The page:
Do you wish your stay on earth will be as long as possible, and that medicine will make tremendous leaps allowing you to live longer whilst keeping your faculties intact ?
Do you believe that whilst you are on earth, you can change things or ideas in a significant way (it's obvious to me that in smaller ways, you will affect things around and near you) ?
Do you see death as having no importance at all, being kind of almost irrelevant... when it happens, it will happen ?
Do you fear death, even if it's just a little bit ?
This topic really interests me as to how people view death and their mortality and I would really like to get some kind of feed-back...
For me, death is pretty irrelevant and it will happen when it will;I don't feel I have any influence on that except to maintain my body in the best of shape. I don't fear death...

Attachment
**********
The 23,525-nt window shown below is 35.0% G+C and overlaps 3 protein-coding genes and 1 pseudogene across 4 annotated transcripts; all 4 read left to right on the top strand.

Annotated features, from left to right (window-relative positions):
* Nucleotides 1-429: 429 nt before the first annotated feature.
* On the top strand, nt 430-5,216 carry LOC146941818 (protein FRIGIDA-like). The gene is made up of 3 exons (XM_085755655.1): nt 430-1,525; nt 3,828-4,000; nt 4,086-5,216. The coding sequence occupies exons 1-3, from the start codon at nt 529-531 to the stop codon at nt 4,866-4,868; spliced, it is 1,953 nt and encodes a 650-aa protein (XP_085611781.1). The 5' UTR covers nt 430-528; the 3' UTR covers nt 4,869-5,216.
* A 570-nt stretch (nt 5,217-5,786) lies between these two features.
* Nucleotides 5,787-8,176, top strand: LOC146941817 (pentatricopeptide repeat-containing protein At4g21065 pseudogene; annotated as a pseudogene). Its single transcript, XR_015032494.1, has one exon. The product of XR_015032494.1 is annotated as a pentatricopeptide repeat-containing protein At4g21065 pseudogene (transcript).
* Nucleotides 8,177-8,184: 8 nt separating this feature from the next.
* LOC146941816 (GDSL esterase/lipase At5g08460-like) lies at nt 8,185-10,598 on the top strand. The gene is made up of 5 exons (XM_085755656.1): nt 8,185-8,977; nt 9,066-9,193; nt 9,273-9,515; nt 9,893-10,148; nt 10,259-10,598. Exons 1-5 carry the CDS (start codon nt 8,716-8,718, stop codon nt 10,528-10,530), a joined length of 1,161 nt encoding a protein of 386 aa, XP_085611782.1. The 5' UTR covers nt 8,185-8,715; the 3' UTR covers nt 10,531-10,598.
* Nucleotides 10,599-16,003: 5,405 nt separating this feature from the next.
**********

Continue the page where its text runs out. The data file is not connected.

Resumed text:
Certainly not totally hindered or there would not be any advances that there are now but religion has absolutely retarded the progress exponentially. Just think if everyone on the planet knew there was no chance whatsoever that they would continue a conscious existence after the cessation of their physical body's life function? Do you not think that a gigantic amount of resources would be demanded to be allocated and utilized to continue individual existence? This would also include ways to preserve and non destructive expansion of usable human habitation, conservation of the ecological health of the planet and colonization of other planets, moons, etc on top of that? Religion has lulled the majority of the populace into a false sense of security that is certain to destroy them.